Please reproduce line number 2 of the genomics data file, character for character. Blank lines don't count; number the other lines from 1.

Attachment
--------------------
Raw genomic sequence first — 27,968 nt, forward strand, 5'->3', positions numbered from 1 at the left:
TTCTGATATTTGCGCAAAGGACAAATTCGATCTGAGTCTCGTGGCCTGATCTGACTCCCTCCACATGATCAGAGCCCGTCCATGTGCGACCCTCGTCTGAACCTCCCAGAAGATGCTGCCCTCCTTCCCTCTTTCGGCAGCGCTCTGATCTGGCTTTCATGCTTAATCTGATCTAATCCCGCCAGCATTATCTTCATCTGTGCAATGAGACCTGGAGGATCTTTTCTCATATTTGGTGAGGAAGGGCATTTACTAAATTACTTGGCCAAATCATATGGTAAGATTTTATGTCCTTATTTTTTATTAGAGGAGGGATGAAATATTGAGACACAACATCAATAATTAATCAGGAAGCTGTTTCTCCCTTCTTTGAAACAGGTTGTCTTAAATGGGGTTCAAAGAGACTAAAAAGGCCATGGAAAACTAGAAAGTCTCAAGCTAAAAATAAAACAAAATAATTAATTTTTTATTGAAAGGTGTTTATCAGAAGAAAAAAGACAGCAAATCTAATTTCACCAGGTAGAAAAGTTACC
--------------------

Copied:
TTCTGATATTTGCGCAAAGGACAAATTCGATCTGAGTCTCGTGGCCTGATCTGACTCCCTCCACATGATCAGAGCCCGTCCATGTGCGACCCTCGTCTGAACCTCCCAGAAGATGCTGCCCTCCTTCCCTCTTTCGGCAGCGCTCTGATCTGGCTTTCATGCTTAATCTGATCTAATCCCGCCAGCATTATCTTCATCTGTGCAATGAGACCTGGAGGATCTTTTCTCATATTTGGTGAGGAAGGGCATTTACTAAATTACTTGGCCAAATCATATGGTAAGATTTTATGTCCTTATTTTTTATTAGAGGAGGGATGAAATATTGAGACACAACATCAATAATTAATCAGGAAGCTGTTTCTCCCTTCTTTGAAACAGGTTGTCTTAAATGGGGTTCAAAGAGACTAAAAAGGCCATGGAAAACTAGAAAGTCTCAAGCTAAAAATAAAACAAAATAATTAATTTTTTATTGAAAGGTGTTTATCAGAAGAAAAAAGACAGCAAATCTAATTTCACCAGGTAGAAAAGTTACC